HomeConnectivityLoRaWAN for IoT gaining traction with network deployments, device support

LoRaWAN for IoT gaining traction with network deployments, device support

Comcast deploys LoRaWAN in San Francisco; Laird gateway has Senet support baked-in

From devices to connectivity, the internet of things (IoT) market is a crowded space. Cellular standards like LTE-M and NB-IoT are seeing widespread support from operators while proprietary tech like LoRa is drawing investment from heavy-hitters like Comcast, which recently expanded its MachineQ IoT network, a LoRa-based wide area network (LoRaWAN), to cover the San Francisco area.

Comcast’s enterprise-facing IoT play is set for deployment this year in Atlanta, Baltimore, Boston, Chicago, Denver, Detroit, Indianapolis, Miami, Minneapolis, Oakland, Philadelphia, Pittsburgh, Seattle and Washington D.C. Machine Q General Manager Alex Khorram described LoRaWAN as a “low-power, cost-effective” technology. “It was a no brainer to deliver a dense IoT network in the Bay Area, the epicenter of IoT, because it reduces costs for developers and startups in the region and opens up new business cases for the solutions they are building.”

The Bay Area deployment covers tech hot spots Cupertino, Menlo Park, Mountain View, Palo Alto, San Jose, Santa Clara and Sunnyvale. Early users include Semtech and PNI Sensor, which, among other products, has a smart parking solution designed to help municipalities deal with parking-related congestion. Access to a LoRaWAN could be a boon for smart parking, according to PNI Sensor Director of Marketing Robin Stoecker. “Cities utilize real-time parking data from…smart parking sensors to make it easier for drivers to find parking. Using MachineQ’s LPWAN service, cities can utilize information from parking sensors and other connected IoT devices to make data-driven decision aimed at reducing traffic congestion and carbon emissions caused by drivers circling for open parking spaces.”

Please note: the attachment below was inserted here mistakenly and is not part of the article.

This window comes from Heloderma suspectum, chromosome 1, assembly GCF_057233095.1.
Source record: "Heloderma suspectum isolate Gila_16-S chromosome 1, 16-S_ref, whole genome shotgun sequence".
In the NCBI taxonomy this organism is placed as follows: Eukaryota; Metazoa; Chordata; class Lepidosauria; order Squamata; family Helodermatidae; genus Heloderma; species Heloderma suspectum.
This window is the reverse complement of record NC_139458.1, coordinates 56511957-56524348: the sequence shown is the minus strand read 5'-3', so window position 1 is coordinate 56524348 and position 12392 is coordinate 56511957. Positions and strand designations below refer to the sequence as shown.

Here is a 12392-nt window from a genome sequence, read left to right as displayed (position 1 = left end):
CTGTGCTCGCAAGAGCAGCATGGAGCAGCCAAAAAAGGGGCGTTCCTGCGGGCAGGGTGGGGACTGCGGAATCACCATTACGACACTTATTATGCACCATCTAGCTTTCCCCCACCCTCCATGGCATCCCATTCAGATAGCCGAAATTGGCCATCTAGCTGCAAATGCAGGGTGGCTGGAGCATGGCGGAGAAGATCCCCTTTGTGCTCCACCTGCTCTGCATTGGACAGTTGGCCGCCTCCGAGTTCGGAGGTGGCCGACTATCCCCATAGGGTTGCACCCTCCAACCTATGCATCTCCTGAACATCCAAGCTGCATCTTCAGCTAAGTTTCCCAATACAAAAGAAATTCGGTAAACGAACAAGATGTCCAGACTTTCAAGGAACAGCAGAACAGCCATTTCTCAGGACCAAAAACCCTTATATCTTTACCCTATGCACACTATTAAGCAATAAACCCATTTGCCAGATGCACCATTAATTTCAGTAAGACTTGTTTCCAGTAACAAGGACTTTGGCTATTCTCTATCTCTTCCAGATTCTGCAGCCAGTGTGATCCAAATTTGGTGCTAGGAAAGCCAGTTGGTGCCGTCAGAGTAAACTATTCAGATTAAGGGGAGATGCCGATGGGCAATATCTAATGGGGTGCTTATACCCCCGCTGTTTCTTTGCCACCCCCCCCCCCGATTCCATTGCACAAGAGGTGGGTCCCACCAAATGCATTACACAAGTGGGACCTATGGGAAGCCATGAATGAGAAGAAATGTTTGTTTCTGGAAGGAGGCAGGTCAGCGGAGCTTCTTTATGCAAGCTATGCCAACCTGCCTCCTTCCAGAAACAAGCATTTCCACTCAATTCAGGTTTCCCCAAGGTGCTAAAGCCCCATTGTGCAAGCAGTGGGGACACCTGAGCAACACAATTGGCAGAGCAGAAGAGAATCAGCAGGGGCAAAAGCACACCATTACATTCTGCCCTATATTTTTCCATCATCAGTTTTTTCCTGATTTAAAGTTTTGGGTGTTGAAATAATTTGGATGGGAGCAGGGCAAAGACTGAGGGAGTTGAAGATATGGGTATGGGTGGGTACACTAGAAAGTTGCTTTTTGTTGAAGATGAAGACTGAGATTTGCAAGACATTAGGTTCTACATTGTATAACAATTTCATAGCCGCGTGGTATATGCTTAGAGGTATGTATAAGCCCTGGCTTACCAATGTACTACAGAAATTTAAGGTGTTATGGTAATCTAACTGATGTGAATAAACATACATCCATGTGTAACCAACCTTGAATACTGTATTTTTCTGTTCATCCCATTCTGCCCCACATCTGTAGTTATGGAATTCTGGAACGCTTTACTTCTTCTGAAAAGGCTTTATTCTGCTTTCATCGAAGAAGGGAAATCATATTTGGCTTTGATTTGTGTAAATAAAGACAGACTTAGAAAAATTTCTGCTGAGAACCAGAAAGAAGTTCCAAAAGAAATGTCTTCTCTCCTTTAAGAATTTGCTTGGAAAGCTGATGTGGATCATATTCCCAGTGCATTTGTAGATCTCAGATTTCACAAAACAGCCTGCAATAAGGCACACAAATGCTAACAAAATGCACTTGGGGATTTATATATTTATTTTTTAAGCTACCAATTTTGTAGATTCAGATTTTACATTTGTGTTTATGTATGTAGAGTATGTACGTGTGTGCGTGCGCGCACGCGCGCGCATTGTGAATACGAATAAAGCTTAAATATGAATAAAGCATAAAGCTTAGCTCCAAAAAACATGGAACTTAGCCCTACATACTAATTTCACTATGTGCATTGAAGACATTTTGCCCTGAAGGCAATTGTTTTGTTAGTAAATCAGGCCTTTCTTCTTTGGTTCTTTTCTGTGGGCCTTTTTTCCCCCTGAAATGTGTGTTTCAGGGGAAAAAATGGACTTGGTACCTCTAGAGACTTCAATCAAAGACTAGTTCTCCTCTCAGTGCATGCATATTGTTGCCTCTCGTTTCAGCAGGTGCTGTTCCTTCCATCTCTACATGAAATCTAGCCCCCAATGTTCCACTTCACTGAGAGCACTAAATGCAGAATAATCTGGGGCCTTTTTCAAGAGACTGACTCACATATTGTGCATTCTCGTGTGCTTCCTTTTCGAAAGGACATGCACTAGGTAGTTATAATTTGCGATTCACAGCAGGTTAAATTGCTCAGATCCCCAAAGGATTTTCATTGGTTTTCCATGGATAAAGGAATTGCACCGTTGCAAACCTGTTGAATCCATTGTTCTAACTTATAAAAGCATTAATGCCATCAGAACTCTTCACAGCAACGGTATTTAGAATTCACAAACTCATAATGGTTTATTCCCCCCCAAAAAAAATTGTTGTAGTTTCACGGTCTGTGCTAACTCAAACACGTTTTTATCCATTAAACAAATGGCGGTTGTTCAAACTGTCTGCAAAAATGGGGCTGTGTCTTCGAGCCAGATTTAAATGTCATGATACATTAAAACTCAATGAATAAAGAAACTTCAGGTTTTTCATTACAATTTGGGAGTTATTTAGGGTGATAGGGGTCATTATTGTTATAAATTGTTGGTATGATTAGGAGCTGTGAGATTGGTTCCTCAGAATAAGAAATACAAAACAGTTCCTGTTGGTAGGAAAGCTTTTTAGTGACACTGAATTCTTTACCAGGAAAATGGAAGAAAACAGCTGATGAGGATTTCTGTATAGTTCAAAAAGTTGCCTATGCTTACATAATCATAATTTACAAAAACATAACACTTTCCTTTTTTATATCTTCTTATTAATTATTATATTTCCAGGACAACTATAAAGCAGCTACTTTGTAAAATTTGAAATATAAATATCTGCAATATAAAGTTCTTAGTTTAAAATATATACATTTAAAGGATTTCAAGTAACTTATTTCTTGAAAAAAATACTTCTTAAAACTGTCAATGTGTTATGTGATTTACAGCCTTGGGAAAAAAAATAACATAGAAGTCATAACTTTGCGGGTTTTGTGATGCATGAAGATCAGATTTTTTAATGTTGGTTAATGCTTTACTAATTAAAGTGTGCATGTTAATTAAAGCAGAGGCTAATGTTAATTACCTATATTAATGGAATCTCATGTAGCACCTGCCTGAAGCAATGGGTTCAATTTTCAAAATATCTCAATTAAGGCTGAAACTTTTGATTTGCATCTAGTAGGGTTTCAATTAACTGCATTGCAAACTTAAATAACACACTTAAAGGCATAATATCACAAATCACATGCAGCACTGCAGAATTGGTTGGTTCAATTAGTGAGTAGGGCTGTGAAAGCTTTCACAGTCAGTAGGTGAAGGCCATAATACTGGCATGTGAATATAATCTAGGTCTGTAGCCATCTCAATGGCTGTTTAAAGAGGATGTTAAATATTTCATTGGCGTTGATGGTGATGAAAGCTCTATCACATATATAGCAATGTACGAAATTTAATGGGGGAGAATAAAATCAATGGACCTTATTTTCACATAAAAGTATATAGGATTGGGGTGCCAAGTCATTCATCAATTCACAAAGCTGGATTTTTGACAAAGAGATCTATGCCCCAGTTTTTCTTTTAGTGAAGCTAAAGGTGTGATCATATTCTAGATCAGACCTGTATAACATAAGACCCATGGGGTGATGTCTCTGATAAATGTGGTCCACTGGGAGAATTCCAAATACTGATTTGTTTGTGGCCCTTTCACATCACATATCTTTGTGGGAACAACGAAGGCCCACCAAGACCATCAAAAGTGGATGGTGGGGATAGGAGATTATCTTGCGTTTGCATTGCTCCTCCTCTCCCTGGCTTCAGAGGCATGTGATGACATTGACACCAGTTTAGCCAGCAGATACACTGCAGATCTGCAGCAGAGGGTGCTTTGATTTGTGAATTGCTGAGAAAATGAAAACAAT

The LoRa Alliance has pushed the LoRaWAN specification, as well as a device certification program to ensure interoperability. In the network architecture, gateways are connected to the network server via standard IP connections while end-devices use single-hop wireless communication to one or many gateways. All end-point communication is generally bi-directional, but also supports operation such as multicast, enabling software upgrades over the air or other mass distribution messages to reduce the on-air communication time.

Senet is a provider a LoRa connectivity and related services in the U.S. The company recently worked with fellow LoRa Alliance member Laird to bring to market a LoRaWAN gateway that has built-in software to register and operate devices on the Senet network. The companies touted the new product, dubbed Sentrius, as enabling easy scalability for enterprises.

Laird Senior Director of Product Management Jonathan Kaye said the Senet compatible gateway “brings unique value to companies like Laird by creating new customer engagement and gateway deployment models that are accelerating the adoption of low-power, wide-area connectivity.”

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